The NIST Framework Tiers Explained

The NIST Framework Tiers Explained

The NIST Cybersecurity Framework is a leading global standard in cybersecurity, as well as the basis of many legal regulations and other standards. There are three main elements to the framework – the framework core, profiles, and implementation tiers. These tiers are intended to provide context for stakeholders to help determine the degree to which their organizations exhibit the characteristics of the framework.

What are the NIST Cybersecurity Framework implementation tiers?

While they are sometimes referred to as NIST maturity tiers, it is important to remember that the

framework is not a legal mandate, and neither is it a cybersecurity maturity model like the CMMC.

That said, the NIST framework tiers are meant to help decision-makers take stock of how they currently view their information security efforts and how they align with the control categories of the framework core.

Each of these implementation tiers are, in turn, broken down into three primary components: risk management processes, risk management programs, and external participation. The risk management processes refer to the methods organizations use to manage cybersecurity risk. A risk management program is a strategy intended to inform decision-making. Finally, external participation refers to the organization’s awareness of the broader business ecosystem they’re involved in. This element is especially important in supply chain risk management, which the latest version of the framework places an emphasis on.

These are the Four NIST Framework Tiers:

Tier #1. Partial

At the lowest level, the organization primarily addresses matters of information security on an ad hoc basis. The measures put in place are largely reactive, rather than proactive, and they only provide minimal defenses. There is also likely to be a lack of documented processes and procedures for mitigating risk and managing incidents before they lead to serious damage. An organization that views itself as being in this tier also has little understanding of the risks to its supply chains and other external stakeholders.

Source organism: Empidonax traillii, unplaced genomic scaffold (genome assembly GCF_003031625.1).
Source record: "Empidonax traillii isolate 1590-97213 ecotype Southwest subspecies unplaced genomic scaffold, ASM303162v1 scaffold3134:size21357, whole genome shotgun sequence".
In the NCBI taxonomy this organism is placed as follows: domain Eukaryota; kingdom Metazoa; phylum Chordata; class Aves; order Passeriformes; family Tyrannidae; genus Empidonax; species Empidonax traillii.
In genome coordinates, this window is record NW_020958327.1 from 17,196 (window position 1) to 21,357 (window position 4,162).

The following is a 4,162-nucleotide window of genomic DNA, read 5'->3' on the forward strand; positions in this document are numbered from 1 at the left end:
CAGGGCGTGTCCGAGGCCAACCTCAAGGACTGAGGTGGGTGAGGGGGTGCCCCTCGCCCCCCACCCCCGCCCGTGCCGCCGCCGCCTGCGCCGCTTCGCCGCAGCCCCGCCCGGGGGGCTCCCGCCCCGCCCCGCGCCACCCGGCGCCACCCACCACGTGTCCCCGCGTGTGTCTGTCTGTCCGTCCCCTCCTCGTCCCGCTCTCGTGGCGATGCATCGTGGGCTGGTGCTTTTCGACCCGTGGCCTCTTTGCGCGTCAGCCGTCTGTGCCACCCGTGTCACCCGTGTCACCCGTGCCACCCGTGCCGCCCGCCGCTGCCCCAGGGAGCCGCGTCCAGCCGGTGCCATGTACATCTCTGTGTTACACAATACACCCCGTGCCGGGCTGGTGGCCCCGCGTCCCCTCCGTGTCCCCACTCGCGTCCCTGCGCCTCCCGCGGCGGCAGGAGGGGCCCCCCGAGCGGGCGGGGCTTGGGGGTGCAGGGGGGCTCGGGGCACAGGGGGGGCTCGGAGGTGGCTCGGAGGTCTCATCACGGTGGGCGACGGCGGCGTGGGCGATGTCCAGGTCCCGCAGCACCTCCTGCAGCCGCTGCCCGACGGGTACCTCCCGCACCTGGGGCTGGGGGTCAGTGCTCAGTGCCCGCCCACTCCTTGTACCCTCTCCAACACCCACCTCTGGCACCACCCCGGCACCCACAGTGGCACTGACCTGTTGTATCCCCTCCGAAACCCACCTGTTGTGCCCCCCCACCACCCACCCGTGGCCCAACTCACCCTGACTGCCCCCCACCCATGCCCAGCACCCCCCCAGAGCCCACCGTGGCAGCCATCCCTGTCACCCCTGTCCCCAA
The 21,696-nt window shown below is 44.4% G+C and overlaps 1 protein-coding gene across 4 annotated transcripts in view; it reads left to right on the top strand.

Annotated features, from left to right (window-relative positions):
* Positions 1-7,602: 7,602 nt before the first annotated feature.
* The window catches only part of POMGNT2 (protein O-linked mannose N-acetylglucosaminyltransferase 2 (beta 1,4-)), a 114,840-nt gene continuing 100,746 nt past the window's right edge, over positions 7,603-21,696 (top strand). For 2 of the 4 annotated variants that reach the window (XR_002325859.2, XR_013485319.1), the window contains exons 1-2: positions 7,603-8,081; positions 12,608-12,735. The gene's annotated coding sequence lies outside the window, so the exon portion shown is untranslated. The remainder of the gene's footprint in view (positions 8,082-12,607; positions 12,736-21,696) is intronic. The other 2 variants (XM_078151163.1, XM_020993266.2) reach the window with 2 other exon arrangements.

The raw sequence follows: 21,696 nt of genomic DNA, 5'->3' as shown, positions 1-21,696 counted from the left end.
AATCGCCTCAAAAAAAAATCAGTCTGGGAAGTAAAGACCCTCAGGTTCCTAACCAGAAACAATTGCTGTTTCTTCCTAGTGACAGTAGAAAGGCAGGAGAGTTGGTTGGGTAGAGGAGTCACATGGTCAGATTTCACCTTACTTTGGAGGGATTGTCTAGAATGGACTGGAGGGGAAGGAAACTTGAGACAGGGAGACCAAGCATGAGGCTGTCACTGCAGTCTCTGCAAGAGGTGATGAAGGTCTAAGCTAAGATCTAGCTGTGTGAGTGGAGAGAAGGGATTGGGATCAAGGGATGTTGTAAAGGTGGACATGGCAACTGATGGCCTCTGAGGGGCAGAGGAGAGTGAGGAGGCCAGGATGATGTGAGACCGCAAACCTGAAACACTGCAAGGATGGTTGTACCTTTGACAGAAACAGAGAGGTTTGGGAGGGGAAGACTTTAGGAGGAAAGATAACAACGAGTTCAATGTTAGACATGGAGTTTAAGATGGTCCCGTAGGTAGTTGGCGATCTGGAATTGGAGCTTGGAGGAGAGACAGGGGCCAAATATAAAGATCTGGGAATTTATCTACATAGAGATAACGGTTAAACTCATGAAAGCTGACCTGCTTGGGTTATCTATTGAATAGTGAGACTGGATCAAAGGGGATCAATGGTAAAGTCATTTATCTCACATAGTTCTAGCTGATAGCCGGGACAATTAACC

Tier #2. Risk-informed

By now, most business leaders are aware of the major risks that face them, such as malware, state-sponsored attackers, and other malicious actors. They probably also have procedures in place for protecting against and mitigating these threats. However, while there might be a reasonable degree of awareness, tier-two organizations lack a unified strategy with consistent policies between departments. Similarly, they may also be aware of the risks to their supply chains, but they lack the capacity to act on those risks with strong governance policies.

Tier #3. Repeatable

The hallmark of a robust information security strategy is repeatability. It should be possible to apply information security measures, procedures, and policies across the board and maintain full visibility into your data environment. Tier-three organizations have achieved those things, and their practices are regularly updated to counter new risks and threats. They are also able to respond quickly to incidents and manage risk across their supply chains effectively. This is the minimum NIST implementation tier that most organizations will want to aim for.

Tier #4. Adaptive

The highest tier is, unsurprisingly, also the most time-consuming and costly to implement, but it is vital in highly regulated sectors like finance, healthcare, and critical infrastructure. Adaptive information security incorporates high-tech solutions, including machine learning-powered detection and response capabilities and security incident and event management (SIEM) and adaptive policies and procedures. These organizations have achieved a high level of security maturity and are able to counter the latest and most sophisticated threats.

What do the NIST framework tiers mean for your business?

The NIST implementation tiers are not meant to be taken as a maturity model, but rather as a benchmarking system and set of directions governing how your business views and manages risk. The best way to start your NIST compliance journey is to get an external assessment to determine exactly where you currently stand. That way, you’ll be better positioned to make an informed decision about what you want to achieve, and how.

Charles IT provides expert guidance on compliance and information security. Our services can help you reach your desired NIST framework tier in less time and add value to your business. Get in touch today to learn more!

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